Baking soda is one of those multi-purpose items that’s found in every household. It’s used as a leavening agent in baking, as a tooth-whitening agent, as a deodorizer in the fridge or laundry and even in the garden.
That’s right – baking soda is useful in the garden in more than one way. And forget about using it only in your garden, since you can also grow food indoors!
1. Natural Pesticide
Each year, almost 140 million pounds of pesticide are applied to lawns and gardens, both commercial and private. That’s a whole lot of poison going into our ground and thus our ground water. Not to mention the fact that you’re eating it, too.
But what’s the solution? Make your own! I’ve been experimenting with natural pesticides over the last year and I’ve learned a lot. Right off the bat, I had a problem with aphids on my peppers and tomatoes. So, I did what all good farmers do – I headed to Google.
The first recommendation was Neem oil, which is apparently good for many things in the garden, but I didn’t have any Neem oil, so I kept looking. Then I came across a recipe that used baking soda, dish soap, olive oil, and water. I mixed it up, sprayed it on my plants every other day for a week, and BAM! Problem solved.
I sprayed them once a week just for maintenance, and supposedly it’s good for spider mites, too. I read that it’s good to get rid of fungus, but I didn’t have that problem. Of course, that may have been because I was using the solution.
Ant problems? Baking soda is good for that, too. Mix it with confectionary sugar and vinegar. You can’t use regular sugar because ants are smart enough to separate regular granulated sugar and the baking soda, so it won’t hurt them. Not so with the confectionary sugar.
Use equal parts and add enough water to make it damp an sprinkle where the ants are a problem. Ants will eat the sugar, and take in the baking soda, which is lethal to them. Afterward, spray the nest with vinegar to kill the remainder.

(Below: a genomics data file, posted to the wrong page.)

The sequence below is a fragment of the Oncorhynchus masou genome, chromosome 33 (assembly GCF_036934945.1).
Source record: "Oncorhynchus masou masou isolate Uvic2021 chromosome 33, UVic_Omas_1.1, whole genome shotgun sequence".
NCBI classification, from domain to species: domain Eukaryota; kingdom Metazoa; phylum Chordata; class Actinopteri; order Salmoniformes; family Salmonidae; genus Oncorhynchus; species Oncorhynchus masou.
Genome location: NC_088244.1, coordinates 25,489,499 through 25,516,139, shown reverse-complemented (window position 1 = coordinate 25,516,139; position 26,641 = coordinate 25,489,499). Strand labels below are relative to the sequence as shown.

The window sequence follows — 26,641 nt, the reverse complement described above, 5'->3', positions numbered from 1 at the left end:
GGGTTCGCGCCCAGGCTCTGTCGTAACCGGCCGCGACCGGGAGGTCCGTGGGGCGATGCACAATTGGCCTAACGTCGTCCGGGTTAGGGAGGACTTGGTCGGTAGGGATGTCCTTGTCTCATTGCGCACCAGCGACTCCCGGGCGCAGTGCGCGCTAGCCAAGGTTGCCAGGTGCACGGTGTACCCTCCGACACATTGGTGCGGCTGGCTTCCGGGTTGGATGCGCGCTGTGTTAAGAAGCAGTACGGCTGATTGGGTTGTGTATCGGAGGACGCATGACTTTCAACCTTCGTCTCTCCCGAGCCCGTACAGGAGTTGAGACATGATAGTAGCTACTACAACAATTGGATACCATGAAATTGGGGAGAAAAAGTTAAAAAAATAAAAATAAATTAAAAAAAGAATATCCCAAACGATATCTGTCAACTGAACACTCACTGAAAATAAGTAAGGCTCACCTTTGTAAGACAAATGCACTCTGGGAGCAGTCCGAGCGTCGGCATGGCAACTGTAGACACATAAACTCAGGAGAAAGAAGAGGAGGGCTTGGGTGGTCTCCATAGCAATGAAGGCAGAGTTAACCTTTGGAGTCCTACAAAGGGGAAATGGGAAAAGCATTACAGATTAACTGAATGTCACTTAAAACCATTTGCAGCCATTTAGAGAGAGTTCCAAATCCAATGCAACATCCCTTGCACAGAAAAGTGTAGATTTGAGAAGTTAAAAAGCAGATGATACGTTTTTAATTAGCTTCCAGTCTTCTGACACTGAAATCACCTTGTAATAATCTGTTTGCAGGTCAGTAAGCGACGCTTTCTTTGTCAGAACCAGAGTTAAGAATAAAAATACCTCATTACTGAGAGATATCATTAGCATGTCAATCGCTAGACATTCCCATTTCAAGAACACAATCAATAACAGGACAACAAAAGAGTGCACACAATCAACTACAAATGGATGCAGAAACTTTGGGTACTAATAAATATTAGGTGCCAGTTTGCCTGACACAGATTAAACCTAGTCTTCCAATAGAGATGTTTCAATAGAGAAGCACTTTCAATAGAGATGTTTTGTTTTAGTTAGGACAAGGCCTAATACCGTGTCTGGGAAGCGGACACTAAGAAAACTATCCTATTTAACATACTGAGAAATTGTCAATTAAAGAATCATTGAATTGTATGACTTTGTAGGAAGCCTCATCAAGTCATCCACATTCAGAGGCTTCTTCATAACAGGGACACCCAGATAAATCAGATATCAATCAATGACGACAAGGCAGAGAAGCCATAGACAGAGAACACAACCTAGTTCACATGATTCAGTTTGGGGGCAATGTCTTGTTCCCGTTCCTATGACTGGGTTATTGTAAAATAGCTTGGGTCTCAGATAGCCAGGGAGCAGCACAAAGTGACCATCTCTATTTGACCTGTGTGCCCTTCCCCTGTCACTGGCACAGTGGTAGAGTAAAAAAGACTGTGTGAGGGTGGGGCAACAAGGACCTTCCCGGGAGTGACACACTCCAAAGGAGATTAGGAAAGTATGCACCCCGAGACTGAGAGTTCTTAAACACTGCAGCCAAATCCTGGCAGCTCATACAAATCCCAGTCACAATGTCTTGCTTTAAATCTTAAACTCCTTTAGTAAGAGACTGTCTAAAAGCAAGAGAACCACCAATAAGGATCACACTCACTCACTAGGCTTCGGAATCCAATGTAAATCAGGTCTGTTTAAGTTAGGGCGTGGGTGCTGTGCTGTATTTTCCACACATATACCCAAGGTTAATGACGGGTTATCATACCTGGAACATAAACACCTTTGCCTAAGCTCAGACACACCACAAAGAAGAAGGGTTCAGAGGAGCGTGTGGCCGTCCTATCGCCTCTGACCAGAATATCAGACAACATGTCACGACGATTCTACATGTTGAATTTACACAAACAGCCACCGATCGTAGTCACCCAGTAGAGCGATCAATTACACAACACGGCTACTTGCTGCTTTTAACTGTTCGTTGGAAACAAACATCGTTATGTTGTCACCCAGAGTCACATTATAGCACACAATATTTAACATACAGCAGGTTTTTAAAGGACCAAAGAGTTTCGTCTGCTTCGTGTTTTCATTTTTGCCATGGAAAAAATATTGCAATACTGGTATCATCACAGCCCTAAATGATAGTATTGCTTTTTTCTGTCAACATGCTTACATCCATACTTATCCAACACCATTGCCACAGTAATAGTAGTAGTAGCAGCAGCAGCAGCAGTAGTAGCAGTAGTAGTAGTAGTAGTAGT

2. Boost Your Plants
If your plants have hit a funk and just aren’t growing well, producing, or looking as bright and beautiful as you’d like them to, give them a boost with a gallon of water, 1 teaspoon baking soda, 1 teaspoon Epsom salts, and 1/2 teaspoon ammonia. Give each plant a quart or so and do this once a month.
You’ll be amazed how happy they’ll look almost immediately.
3. Find Your Soil pH
If you have baking soda and vinegar, you can find the approximate pH of your soil, which is important to know because different plants grow best in different acidities. This won’t give you the exact pH, but it will tell you whether your soil is acidic, neutral, or base. Start by collecting two soil samples from different parts of your garden.
Separate each sample into two different containers so that you have two test containers for each location sample. Add 1/4-1/2 cup of vinegar to one test container for each location. If it bubbles, your soil is alkaline, which means that your soil pH is above 7.
If it doesn’t bubble, then mix equal parts water and baking soda and add it to the other two samples. If it bubbles, then your soil is acidic; your pH is lower than 7. If you get nothing, it’s base, or 7.
4. Make Soil Alkaline
So say you did the pH test above and your soil is acidic, but you want to grow plants such as hydrangeas or begonias, or carrots, cucumbers, or cauliflower. They grow best in alkaline soil. Well lucky for you, you have a big box of baking soda in your garden shed. Mix it in with the soil or make a solution with water and spray/pour it on to make your soil more plant-friendly.